Saint Vincent and the Grenadines is a member of the Organization of Eastern Caribbean States (OECS) and the Eastern Caribbean Currency Union (ECCU). In the most recent available figures from the Eastern Caribbean Central Bank (ECCB), the country’s 2022 estimated gross domestic product (GDP) was projected at $871.4 million (2,355 billion Eastern Caribbean dollars). In 2023, Saint Vincent and the Grenadines has continued to recover from the effects of the 2021 volcanic eruption, Hurricane Elsa, and the COVID-19 pandemic. Like most of the Eastern Caribbean, the country continues to grapple with supply-chain delays and surging consumer food and fuel prices exacerbated by Russia’s war on Ukraine. As of May 2023, the International Monetary Fund forecast the Vincentian economy to grow by 6.0% by the end of 2023.
The Government of Saint Vincent and the Grenadines strongly encourages foreign direct investment (FDI), particularly in industries that create jobs and earn foreign exchange. Through the Invest Saint Vincent and the Grenadines Authority (Invest SVG), the government facilitates FDI and maintains an open dialogue with current and potential investors.
The country continues to promote economic diversification and investment in several niche markets, particularly tourism, international financial services, agro-processing, scientific and medical research, light manufacturing, renewable energy, creative industries, and information and communication technologies. The government is also pushing ahead with planned upgrades to the healthcare sector.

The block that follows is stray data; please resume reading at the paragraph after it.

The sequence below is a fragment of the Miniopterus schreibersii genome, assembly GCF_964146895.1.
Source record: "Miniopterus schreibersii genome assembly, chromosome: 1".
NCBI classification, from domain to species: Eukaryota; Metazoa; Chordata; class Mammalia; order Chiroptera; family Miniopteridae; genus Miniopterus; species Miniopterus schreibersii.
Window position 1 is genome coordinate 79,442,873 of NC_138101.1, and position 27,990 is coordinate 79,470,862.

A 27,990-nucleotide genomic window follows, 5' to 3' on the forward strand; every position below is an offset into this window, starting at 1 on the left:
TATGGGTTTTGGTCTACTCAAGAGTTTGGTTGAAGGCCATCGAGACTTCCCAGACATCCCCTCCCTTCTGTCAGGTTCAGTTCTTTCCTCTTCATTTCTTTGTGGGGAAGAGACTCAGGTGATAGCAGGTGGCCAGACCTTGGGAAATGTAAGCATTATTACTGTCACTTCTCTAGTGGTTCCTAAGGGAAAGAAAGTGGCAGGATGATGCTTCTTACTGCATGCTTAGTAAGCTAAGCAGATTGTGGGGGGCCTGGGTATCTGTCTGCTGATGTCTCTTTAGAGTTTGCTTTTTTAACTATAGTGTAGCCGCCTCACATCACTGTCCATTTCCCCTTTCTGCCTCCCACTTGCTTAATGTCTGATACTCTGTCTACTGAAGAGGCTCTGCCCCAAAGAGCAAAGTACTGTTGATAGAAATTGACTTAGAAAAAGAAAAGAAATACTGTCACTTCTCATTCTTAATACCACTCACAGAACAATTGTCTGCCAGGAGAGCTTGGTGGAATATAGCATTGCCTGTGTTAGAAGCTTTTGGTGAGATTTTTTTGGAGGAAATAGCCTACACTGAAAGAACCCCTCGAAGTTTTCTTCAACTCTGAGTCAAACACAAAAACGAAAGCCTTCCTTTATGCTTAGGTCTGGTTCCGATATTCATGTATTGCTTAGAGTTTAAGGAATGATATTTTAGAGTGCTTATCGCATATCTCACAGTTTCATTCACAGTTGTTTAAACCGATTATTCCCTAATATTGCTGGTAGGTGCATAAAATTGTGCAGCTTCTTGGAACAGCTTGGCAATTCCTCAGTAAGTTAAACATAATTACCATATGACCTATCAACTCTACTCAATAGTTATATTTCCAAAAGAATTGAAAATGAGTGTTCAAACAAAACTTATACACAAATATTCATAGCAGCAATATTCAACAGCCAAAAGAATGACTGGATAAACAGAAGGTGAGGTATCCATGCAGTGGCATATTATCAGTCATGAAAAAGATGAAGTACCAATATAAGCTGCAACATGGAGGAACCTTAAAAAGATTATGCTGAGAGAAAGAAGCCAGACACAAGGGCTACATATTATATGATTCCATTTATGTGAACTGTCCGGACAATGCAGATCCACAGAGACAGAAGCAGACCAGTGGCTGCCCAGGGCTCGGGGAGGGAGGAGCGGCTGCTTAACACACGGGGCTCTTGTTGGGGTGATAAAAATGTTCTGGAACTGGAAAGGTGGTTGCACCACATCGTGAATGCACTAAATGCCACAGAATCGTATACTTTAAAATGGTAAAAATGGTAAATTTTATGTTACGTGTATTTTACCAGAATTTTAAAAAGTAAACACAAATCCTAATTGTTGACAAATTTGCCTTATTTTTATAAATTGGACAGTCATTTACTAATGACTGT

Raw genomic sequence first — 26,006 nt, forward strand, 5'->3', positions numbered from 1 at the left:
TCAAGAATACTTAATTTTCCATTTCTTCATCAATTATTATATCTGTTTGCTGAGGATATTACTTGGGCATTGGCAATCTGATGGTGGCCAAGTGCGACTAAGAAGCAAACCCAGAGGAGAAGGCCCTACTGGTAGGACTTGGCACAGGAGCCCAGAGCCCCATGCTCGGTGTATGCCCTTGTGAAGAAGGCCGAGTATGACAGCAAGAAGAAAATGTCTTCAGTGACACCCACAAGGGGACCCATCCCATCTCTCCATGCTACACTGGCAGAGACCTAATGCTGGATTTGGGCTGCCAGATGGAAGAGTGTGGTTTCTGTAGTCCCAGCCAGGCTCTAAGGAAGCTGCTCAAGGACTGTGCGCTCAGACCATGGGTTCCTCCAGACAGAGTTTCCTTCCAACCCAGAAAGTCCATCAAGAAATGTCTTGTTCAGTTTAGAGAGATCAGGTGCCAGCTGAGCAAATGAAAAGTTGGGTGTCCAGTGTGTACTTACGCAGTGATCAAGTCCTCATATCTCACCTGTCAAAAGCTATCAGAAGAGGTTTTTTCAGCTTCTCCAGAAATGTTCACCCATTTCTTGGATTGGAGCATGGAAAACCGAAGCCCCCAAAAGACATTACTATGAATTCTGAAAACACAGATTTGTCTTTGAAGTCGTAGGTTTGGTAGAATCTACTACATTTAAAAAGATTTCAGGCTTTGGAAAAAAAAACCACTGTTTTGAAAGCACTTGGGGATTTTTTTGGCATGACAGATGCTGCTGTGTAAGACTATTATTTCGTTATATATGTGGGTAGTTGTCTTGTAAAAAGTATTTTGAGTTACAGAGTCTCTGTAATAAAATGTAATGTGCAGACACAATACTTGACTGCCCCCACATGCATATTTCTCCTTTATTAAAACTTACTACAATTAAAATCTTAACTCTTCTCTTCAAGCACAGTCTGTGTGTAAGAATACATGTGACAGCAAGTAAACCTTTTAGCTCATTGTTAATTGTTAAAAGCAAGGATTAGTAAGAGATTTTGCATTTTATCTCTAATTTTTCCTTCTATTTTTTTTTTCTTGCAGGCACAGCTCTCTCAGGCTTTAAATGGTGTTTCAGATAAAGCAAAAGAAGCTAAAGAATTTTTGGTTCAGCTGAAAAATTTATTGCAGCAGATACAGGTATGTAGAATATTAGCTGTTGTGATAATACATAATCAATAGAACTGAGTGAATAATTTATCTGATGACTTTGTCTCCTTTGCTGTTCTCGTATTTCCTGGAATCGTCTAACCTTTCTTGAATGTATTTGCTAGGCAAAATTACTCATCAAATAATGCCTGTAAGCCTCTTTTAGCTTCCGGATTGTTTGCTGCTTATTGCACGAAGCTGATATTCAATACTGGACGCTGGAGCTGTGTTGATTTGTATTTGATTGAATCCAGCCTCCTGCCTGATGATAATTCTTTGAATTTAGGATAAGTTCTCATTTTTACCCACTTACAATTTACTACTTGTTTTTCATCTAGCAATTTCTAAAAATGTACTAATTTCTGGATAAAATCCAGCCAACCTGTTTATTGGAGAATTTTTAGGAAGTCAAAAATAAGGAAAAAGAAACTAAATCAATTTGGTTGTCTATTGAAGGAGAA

Supported by the National Climate Change Policy and National Adaption Plan, green and blue investment opportunities are encouraged particularly in critical sectors such as tourism, general infrastructure, energy, agriculture, and light manufacturing. The government continues to place priority in the tourism sector as it continues to show signs of recovery with increasing visitor arrivals in 2023. Long awaited construction projects in the tourism sector and civil infrastructure are expected to commence within the calendar year and will provide a much-needed economic boost.
The government does not impose limits on foreign control, nor are there requirements for local ownership or ownership in locally registered companies. The island’s legal system is based on the British common law system.
Saint Vincent and the Grenadines does not have a bilateral investment treaty with the United
States. It has double-taxation treaties with the United States, Canada, Denmark, Norway, Sweden, Switzerland, and the UK.
In 2016, Saint Vincent and the Grenadines signed an intergovernmental agreement in observance of the United States’ Foreign Account Tax Compliance Act (FATCA), making it mandatory for banks in the country to report the banking information of U.S. citizens.
|TI Corruption Perceptions Index||2022||45 of 180||http://www.transparency.org/research/cpi/overview|
|Global Innovation Index||2022||N/A||https://www.globalinnovationindex.org/analysis-indicator|
|U.S. FDI in partner country ($M USD, historical stock positions)||2021||$7 M||https://apps.bea.gov/international/factsheet|
|World Bank GNI per capita||2021||$8,720||http://data.worldbank.org/indicator/NY.GNP.PCAP.CD|